How I Survived Without Child Support · Divorced Moms

how I survived without child support


I am a single mom raising two boys on one income. I don’t receive child support or government assistance. I’m not asking for sympathy or tooting my own horn. These are just facts. We live a pretty good life, and I’m proud of my little family. We’ve learned a lot over the past two years, through struggles and celebrations. Single parent life is tough, but you are tougher. Let me explain how I survived without child support.

At the time of my divorce, we lived over an hour away from any family, friends and my job. I had no support network in that little Oklahoma town. Many times my ex-husband told me to quit my job and find something closer, but I loved working for Onin Staffing. I had a boss, a team and a culture which encouraged me to grow and be successful. I wasn’t willing to give it up.

When it was apparent my marriage was over and my world was falling apart, it was my team at work who got me through the days. My two little boys were depending on me to make sure we were taken care of through the chaos of divorce. I had some tough choices to make and lessons to learn during this time.

After we filed for divorce, I moved to the same town where my job was located. Within days, we had a place to live, my oldest transferred and after school care set up. My youngest remained enrolled in his daycare, 35 minutes away. This made for very long days.

To get both kids to school and me to work on time, we had to leave by 6:00 AM daily, even in poor weather conditions. We did it for nine months. The schools supplied breakfast and I used my crockpot faithfully to keep us fed with home-cooked meals. Meal planning was a new skill I had to develop.

Money, there was little to spare.

Money was always tight with my ex-husband, but I was used to two incomes when raising my kids. On my own now, I had to learn how to budget and say no to non-essentials. It didn’t help when I was hit with a garnishment from an eviction my husband had incurred while we were previously separated.

At first, I was angry, but with some soul searching, I realized that although this was not my debt, it was my fault for not having my name removed from the lease when I left and for not settling the ownership of the debt legally during the divorce.

Once I took ownership in my part of the situation, I realized that with budgeting I could afford to have 25% of my check deducted each week. The debt would be paid off by the end of summer proving I could afford a better place to live. So, I accepted the challenge and we survived.

Not only did we survive, but the kids and I also thrived.

I found several free activities for us to do in the summer, like hiking and visiting parks. We even took a small vacation to a local theme park and stayed with a family member. I was able to hang on to most of my savings so when the garnishment ended, we were able to move to a better home.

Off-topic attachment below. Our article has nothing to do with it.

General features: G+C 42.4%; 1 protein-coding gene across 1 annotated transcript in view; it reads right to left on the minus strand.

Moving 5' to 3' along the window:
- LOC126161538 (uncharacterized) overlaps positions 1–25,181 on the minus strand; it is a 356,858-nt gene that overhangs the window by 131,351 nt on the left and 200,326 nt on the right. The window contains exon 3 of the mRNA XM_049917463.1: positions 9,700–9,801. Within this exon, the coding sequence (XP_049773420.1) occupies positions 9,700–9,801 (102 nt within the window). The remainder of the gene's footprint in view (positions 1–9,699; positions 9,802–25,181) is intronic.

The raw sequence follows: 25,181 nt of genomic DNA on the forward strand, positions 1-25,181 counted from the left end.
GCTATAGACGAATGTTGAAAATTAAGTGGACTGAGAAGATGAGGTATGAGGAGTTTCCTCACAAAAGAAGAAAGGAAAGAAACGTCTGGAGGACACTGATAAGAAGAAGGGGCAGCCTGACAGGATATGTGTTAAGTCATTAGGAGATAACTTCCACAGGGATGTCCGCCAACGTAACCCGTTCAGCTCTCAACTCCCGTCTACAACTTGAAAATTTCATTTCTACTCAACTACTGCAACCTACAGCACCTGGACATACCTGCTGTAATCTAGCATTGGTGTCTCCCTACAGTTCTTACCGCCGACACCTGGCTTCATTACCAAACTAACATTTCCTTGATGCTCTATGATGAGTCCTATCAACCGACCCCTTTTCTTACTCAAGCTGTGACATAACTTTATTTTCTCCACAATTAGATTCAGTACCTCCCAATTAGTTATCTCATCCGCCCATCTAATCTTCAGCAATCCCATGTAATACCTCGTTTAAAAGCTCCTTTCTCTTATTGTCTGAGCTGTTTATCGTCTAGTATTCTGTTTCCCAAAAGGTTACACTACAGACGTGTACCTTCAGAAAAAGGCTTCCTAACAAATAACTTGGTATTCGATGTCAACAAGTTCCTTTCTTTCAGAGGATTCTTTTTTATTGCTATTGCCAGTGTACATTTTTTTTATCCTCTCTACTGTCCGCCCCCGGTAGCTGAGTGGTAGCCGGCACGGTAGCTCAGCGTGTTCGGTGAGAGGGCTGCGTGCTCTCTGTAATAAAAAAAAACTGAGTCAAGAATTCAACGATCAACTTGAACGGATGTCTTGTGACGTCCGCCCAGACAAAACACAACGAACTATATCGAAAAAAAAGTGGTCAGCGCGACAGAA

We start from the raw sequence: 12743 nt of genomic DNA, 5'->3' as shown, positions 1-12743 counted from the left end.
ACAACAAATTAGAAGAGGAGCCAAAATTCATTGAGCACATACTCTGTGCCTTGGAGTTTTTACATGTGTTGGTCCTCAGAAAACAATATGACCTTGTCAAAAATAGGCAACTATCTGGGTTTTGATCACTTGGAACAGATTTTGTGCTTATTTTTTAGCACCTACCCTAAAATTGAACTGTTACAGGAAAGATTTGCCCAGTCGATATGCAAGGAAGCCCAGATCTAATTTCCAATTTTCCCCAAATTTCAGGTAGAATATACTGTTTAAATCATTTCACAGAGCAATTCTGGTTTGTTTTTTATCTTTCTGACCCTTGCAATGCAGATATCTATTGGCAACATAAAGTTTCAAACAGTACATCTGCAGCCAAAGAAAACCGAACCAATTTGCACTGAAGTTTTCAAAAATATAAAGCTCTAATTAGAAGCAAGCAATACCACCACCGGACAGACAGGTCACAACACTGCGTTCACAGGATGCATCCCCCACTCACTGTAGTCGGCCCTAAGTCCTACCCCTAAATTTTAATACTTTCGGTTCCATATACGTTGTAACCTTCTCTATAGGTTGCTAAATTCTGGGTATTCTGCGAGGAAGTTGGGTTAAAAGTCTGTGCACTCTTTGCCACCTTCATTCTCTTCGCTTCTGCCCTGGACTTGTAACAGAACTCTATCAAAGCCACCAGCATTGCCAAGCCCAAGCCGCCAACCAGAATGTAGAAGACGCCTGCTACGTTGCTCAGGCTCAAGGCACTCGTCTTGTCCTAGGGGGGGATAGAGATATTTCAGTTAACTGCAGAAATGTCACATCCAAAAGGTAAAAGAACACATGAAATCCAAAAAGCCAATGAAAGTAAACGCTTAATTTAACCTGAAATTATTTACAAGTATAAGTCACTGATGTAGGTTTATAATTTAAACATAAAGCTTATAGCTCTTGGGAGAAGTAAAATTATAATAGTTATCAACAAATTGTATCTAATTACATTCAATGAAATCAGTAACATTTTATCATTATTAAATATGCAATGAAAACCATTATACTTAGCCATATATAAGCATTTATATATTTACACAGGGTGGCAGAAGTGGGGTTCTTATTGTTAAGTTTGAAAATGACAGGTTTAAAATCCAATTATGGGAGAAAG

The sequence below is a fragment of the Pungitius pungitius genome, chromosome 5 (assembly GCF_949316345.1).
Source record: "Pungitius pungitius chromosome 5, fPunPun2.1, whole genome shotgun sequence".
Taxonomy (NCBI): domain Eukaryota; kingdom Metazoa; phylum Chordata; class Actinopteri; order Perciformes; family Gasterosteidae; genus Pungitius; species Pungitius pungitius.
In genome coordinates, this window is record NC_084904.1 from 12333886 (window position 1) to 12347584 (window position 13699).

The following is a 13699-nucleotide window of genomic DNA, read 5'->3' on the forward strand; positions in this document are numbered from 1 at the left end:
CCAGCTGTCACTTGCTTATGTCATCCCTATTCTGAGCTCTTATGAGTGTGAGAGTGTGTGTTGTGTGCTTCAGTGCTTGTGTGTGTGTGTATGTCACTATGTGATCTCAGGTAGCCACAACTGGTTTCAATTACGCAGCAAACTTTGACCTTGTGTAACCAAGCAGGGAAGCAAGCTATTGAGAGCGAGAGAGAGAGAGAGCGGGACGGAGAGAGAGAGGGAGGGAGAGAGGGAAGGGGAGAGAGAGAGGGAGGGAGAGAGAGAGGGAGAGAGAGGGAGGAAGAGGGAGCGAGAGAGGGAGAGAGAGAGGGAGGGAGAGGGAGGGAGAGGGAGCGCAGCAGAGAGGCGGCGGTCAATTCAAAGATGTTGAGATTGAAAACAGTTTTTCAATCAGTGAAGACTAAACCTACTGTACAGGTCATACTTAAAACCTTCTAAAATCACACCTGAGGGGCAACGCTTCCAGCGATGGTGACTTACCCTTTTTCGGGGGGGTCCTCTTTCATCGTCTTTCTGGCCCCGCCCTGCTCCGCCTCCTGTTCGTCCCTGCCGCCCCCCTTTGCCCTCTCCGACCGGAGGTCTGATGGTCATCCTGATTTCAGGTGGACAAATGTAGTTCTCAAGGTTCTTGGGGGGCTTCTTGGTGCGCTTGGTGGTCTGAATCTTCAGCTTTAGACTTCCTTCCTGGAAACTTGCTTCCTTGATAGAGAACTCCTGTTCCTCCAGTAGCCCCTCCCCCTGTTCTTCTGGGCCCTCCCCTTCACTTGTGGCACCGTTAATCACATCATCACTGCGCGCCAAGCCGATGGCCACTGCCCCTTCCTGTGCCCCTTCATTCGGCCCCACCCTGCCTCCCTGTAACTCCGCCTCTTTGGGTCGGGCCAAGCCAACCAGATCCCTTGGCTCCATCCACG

We moved to the town where my parents live. We have a house of our own now, which I rent. We are minutes from the school and we have a friendly neighborhood. The boys love our big backyard and we use it often. My parents have helped with getting kids to and from school, especially when I was still working 35 minutes away. But, life is better, much better.

I still budget and avoid non-essentials. I use my crockpot and I meal plan. We eat at home mostly and pack picnics when we travel. This year, we took a bigger vacation to visit a friend who lives on the Gulf of Mexico. I’ve learned over the past two years how to set goals and reach for my dreams. I’m already planning next year’s vacation – a camping trip to Yellowstone National Park. I don’t make a crazy salary, but working for The Onin Group has changed my life.

In the beginning, I questioned myself daily, asking “Am I doing the right thing?” It took a little time, but I began to realize that I was making good decisions, thanks to feedback and encouragement from friends. These friends were living good, successful lives – I could trust the source. After years of gaslighting, I’ve learned to trust my own instincts again. I made a conscious decision to take responsibility for my life and live with integrity, and it has made all the difference.

It hasn’t been all roses, though. I’ve had to deal with ghosts of the past and negative people in our lives. However, don’t get discouraged when people hold your past against you, even if they weren’t your mistakes. Keep your head up and know that each decision you make is leading you to a better life. Know your truth and live it in the face of those who oppose you.

Here’s how I survived without child support:

  • Gratitude
  • A support system is a MUST
  • Clear communication with everyone
  • Setting boundaries
  • Planning and backups
  • Budgeting
  • Goal setting – I read a lot of books on this!
  • Surround yourself with good influencers
  • Seeing problems as opportunities for growth
  • Meal planning, a crockpot, and premade crusts
  • Making friends with people who have integrity and goals
  • Forgiveness and seeing the lesson in the pain
  • Finding faith

These were my failures:

  • Reacting emotionally to things outside my control
  • Not asking for child support
  • Not making a clear parenting plan with a schedule
  • Not separating the debt legally
  • Not having a lawyer
  • Believing the threats
  • Lack of faith

I’m still working on overcoming my weaknesses. I continue to read and learn how to be a good steward of my money and resources. I’m frugal, but I want my kids to have a great life, so I plan accordingly. I work every day to see the lesson in each situation. I do my best to be a good leader for my household. I pray, a lot! I’m not perfect, not even close, but I’m trying to be better than I was yesterday. Being a single mom isn’t easy, and it’s worth every moment!

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